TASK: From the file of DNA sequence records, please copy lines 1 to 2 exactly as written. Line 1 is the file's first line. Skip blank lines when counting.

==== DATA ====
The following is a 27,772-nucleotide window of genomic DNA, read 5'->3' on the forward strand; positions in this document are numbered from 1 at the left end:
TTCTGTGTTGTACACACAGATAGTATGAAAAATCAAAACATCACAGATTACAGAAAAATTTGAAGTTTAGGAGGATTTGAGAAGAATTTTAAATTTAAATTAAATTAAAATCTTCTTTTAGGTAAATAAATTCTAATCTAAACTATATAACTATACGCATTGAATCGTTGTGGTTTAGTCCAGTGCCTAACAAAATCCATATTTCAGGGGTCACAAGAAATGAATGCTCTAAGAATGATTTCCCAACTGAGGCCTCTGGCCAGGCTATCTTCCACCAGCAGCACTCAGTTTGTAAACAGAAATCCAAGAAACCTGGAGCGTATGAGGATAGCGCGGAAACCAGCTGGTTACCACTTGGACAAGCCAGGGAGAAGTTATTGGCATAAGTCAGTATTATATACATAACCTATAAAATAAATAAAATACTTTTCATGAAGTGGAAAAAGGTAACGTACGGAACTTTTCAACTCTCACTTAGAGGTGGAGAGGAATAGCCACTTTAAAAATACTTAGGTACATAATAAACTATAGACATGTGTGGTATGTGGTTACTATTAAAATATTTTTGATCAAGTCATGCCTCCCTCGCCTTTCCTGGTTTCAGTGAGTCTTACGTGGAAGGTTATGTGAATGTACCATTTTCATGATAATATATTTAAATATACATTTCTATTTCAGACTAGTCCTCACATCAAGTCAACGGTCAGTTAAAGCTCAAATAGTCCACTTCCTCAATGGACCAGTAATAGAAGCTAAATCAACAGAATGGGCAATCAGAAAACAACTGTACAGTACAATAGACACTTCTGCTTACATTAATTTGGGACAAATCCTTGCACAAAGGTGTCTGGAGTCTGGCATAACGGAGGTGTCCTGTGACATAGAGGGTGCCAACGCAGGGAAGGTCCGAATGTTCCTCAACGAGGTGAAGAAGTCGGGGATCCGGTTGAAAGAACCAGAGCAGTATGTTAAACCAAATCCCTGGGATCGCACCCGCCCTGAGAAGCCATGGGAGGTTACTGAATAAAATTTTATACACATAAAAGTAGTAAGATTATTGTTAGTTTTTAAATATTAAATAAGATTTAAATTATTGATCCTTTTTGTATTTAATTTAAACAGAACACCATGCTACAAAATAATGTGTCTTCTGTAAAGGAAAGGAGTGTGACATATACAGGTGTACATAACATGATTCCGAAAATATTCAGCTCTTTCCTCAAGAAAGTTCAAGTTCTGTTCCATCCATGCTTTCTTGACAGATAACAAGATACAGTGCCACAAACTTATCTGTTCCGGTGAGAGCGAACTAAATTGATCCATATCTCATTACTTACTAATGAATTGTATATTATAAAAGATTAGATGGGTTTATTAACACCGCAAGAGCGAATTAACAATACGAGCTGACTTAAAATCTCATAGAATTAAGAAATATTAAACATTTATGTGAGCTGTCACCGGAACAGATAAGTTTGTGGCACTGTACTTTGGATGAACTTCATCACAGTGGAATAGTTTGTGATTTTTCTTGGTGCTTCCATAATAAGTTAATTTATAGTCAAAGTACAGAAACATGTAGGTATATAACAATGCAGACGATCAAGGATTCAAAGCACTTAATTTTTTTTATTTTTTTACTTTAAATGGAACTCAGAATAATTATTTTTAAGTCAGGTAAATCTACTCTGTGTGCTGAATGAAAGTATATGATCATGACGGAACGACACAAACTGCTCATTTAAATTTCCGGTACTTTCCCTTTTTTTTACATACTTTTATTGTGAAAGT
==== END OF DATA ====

The following is a 27,772-nucleotide window of genomic DNA, read 5'->3' on the forward strand; positions in this document are numbered from 1 at the left end:
TTCTGTGTTGTACACACAGATAGTATGAAAAATCAAAACATCACAGATTACAGAAAAATTTGAAGTTTAGGAGGATTTGAGAAGAATTTTAAATTTAAATTAAATTAAAATCTTCTTTTAGGTAAATAAATTCTAATCTAAACTATATAACTATACGCATTGAATCGTTGTGGTTTAGTCCAGTGCCTAACAAAATCCATATTTCAGGGGTCACAAGAAATGAATGCTCTAAGAATGATTTCCCAACTGAGGCCTCTGGCCAGGCTATCTTCCACCAGCAGCACTCAGTTTGTAAACAGAAATCCAAGAAACCTGGAGCGTATGAGGATAGCGCGGAAACCAGCTGGTTACCACTTGGACAAGCCAGGGAGAAGTTATTGGCATAAGTCAGTATTATATACATAACCTATAAAATAAATAAAATACTTTTCATGAAGTGGAAAAAGGTAACGTACGGAACTTTTCAACTCTCACTTAGAGGTGGAGAGGAATAGCCACTTTAAAAATACTTAGGTACATAATAAACTATAGACATGTGTGGTATGTGGTTACTATTAAAATATTTTTGATCAAGTCATGCCTCCCTCGCCTTTCCTGGTTTCAGTGAGTCTTACGTGGAAGGTTATGTGAATGTACCATTTTCATGATAATATATTTAAATATACATTTCTATTTCAGACTAGTCCTCACATCAAGTCAACGGTCAGTTAAAGCTCAAATAGTCCACTTCCTCAATGGACCAGTAATAGAAGCTAAATCAACAGAATGGGCAATCAGAAAACAACTGTACAGTACAATAGACACTTCTGCTTACATTAATTTGGGACAAATCCTTGCACAAAGGTGTCTGGAGTCTGGCATAACGGAGGTGTCCTGTGACATAGAGGGTGCCAACGCAGGGAAGGTCCGAATGTTCCTCAACGAGGTGAAGAAGTCGGGGATCCGGTTGAAAGAACCAGAGCAGTATGTTAAACCAAATCCCTGGGATCGCACCCGCCCTGAGAAGCCATGGGAGGTTACTGAATAAAATTTTATACACATAAAAGTAGTAAGATTATTGTTAGTTTTTAAATATTAAATAAGATTTAAATTATTGATCCTTTTTGTATTTAATTTAAACAGAACACCATGCTACAAAATAATGTGTCTTCTGTAAAGGAAAGGAGTGTGACATATACAGGTGTACATAACATGATTCCGAAAATATTCAGCTCTTTCCTCAAGAAAGTTCAAGTTCTGTTCCATCCATGCTTTCTTGACAGATAACAAGATACAGTGCCACAAACTTATCTGTTCCGGTGAGAGCGAACTAAATTGATCCATATCTCATTACTTACTAATGAATTGTATATTATAAAAGATTAGATGGGTTTATTAACACCGCAAGAGCGAATTAACAATACGAGCTGACTTAAAATCTCATAGAATTAAGAAATATTAAACATTTATGTGAGCTGTCACCGGAACAGATAAGTTTGTGGCACTGTACTTTGGATGAACTTCATCACAGTGGAATAGTTTGTGATTTTTCTTGGTGCTTCCATAATAAGTTAATTTATAGTCAAAGTACAGAAACATGTAGGTATATAACAATGCAGACGATCAAGGATTCAAAGCACTTAATTTTTTTTATTTTTTTACTTTAAATGGAACTCAGAATAATTATTTTTAAGTCAGGTAAATCTACTCTGTGTGCTGAATGAAAGTATATGATCATGACGGAACGACACAAACTGCTCATTTAAATTTCCGGTACTTTCCCTTTTTTTTACATACTTTTATTGTGAAAGT